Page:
Man making his ears pop on an airplane.

Have you ever been on a plane and you start to have problems with pressure in your ears? Where your ears suddenly feel clogged? Perhaps somebody you know recommended you try chewing gum. And while that sometimes works, you probably don’t recognize why. Here are a few tips for popping your ears when they feel clogged.

Your Ears And Pressure

Your ears, as it turns out, do an extremely good job at controlling pressure. Owing to a handy little piece of anatomy called Eustachian tubes, the pressure of the environment is able to be regulated, adjusted, and equalized inside of your ears. Usually.

There are some instances when your Eustachian tubes might have trouble adjusting, and inequalities in air pressure can cause problems. There are instances when you may be suffering from an uncomfortable and sometimes painful affliction called barotrauma which occurs when there is a buildup of fluid behind the ears or when you’re ill. This is the same thing you experience in small amounts when flying or driving around really tall mountains.

The majority of the time, you won’t notice differences in pressure. But you can feel pressure, pain, and crackling if your Eustachian tubes aren’t functioning properly or if the pressure changes are sudden.

What is The Source of That Crackling?

You may become curious where that crackling is coming from since it’s not common in day to day situations. The crackling noise is commonly compared to the sound of “Rice Krispies”. In many cases, what you’re hearing is air getting around obstructions or impediments in your eustachian tubes. The cause of those blockages can range from congestion to Eustachian tube failure to unregulated changes in air pressure.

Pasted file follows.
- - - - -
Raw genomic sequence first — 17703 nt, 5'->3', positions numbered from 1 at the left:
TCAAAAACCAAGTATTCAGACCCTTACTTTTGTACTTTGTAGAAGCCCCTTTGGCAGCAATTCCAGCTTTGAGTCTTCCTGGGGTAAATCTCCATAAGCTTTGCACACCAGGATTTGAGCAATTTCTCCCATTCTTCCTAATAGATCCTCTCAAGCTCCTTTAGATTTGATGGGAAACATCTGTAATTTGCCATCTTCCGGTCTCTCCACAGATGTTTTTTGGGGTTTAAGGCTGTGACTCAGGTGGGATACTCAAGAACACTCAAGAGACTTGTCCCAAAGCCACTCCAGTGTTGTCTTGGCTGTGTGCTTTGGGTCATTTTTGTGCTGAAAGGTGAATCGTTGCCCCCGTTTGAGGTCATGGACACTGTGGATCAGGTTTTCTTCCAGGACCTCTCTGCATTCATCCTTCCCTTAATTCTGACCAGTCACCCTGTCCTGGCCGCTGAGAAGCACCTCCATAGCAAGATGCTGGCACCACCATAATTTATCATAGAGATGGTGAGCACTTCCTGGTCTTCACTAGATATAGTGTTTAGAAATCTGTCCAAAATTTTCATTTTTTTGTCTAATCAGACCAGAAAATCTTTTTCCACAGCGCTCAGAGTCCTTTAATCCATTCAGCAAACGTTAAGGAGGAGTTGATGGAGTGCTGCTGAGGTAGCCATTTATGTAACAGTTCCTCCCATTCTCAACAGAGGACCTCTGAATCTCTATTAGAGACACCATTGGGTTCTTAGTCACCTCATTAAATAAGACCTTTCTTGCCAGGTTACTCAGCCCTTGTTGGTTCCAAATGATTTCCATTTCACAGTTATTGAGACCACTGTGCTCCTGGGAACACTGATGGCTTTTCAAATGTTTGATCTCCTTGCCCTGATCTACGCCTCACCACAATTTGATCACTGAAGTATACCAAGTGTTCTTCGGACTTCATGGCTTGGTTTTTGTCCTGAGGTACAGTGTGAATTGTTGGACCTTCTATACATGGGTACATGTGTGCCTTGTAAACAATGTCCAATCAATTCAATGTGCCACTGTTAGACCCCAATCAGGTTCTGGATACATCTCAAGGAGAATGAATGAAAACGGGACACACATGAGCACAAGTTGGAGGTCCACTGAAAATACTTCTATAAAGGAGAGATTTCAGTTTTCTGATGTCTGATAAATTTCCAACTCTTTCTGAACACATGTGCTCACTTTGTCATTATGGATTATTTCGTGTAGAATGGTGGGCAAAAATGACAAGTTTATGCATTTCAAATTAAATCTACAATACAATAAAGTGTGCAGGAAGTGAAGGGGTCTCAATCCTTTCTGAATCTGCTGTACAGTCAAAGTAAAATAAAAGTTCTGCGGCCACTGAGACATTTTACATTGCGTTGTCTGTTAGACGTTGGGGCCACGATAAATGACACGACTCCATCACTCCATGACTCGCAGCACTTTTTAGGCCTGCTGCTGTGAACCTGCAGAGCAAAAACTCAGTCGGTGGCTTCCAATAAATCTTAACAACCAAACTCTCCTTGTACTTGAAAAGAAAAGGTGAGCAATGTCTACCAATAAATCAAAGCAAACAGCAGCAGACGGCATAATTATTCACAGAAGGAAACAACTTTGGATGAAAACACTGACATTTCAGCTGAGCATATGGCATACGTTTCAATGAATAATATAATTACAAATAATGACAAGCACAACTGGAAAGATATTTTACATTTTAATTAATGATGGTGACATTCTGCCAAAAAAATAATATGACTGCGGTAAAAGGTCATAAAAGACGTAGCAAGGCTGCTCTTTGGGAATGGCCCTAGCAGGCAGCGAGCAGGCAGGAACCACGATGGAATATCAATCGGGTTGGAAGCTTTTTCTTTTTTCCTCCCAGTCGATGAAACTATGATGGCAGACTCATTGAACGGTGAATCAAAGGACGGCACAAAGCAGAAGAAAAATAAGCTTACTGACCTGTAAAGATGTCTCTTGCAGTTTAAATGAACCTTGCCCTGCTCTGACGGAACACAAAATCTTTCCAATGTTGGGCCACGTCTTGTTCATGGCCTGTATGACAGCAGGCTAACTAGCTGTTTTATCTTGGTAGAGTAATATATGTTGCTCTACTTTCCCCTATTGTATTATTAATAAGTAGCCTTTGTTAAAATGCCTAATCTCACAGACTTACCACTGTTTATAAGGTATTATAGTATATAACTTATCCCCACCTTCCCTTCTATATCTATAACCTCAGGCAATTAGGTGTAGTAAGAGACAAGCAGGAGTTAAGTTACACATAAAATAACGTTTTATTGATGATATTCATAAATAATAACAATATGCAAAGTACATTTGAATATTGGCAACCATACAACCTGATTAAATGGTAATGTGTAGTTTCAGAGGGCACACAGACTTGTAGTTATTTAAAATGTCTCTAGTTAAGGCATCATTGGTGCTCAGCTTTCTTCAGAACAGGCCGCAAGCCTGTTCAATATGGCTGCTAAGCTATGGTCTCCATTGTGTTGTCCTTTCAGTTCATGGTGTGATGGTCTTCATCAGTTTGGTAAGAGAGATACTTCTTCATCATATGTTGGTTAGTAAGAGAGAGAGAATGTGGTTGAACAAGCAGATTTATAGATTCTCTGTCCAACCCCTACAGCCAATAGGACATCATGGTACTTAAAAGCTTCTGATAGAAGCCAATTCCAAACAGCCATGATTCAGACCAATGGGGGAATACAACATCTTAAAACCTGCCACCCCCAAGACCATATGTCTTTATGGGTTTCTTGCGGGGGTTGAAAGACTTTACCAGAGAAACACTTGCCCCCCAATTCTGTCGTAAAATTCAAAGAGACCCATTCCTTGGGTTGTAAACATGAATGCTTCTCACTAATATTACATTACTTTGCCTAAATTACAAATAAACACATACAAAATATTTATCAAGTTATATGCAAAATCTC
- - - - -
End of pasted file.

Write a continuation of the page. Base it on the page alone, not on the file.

Equalizing Ear Pressure

Any crackling, especially if you’re at high altitudes, will normally be caused by pressure imbalances. And if that occurs, there are several ways to bring your inner ear and outer ear back into air-pressure-harmony:

  • Toynbee Maneuver: This is really just a fancy way of swallowing. With your mouth closed, pinch your nose and swallow. If you take water in your mouth (which will help you keep your mouth closed) it could be helpful.
  • Yawn: For the same reason that swallowing can be effective, try yawning. (if you can’t yawn whenever you want, try thinking about someone else yawning, that will usually work.)
  • Valsalva Maneuver: If you’re still having trouble, try this: pinch your nose shut your mouth, but rather than swallowing, try blowing out (don’t let any air get out if you can help it). Theoretically, the pressure should be neutralized when the air you try to blow out moves over your eustachian tubes.
  • Swallow: The muscles that activate when you swallow will force your eustachian tubes to open, neutralizing the pressure. This also explains the accepted advice to chew gum on a plane; the chewing makes you swallow, and swallowing is what forces the ears to equalize.
  • Frenzel Maneuver: Okay, try this maneuver. Pinch your nose, close your mouth, and make “k” noises with your tongue. You can also try clicking to see if that helps.

Devices And Medications

If using these maneuvers doesn’t do the trick, there are medications and devices that are specially produced to help you handle the pressure in your ears. Whether these techniques or medications are right for you will depend on the root cause of your barotrauma, as well as the degree of your symptoms.

In some cases that might mean special earplugs. Nasal decongestants will be correct in other cases. It all depends on your scenario.

What’s The Trick?

Finding what works best for you and your eustachian tubes is the real trick.

But you should make an appointment to see us if you can’t get rid of that feeling of blockage in your ear. Because hearing loss can begin this way.

The site information is for educational and informational purposes only and does not constitute medical advice. To receive personalized advice or treatment, schedule an appointment.

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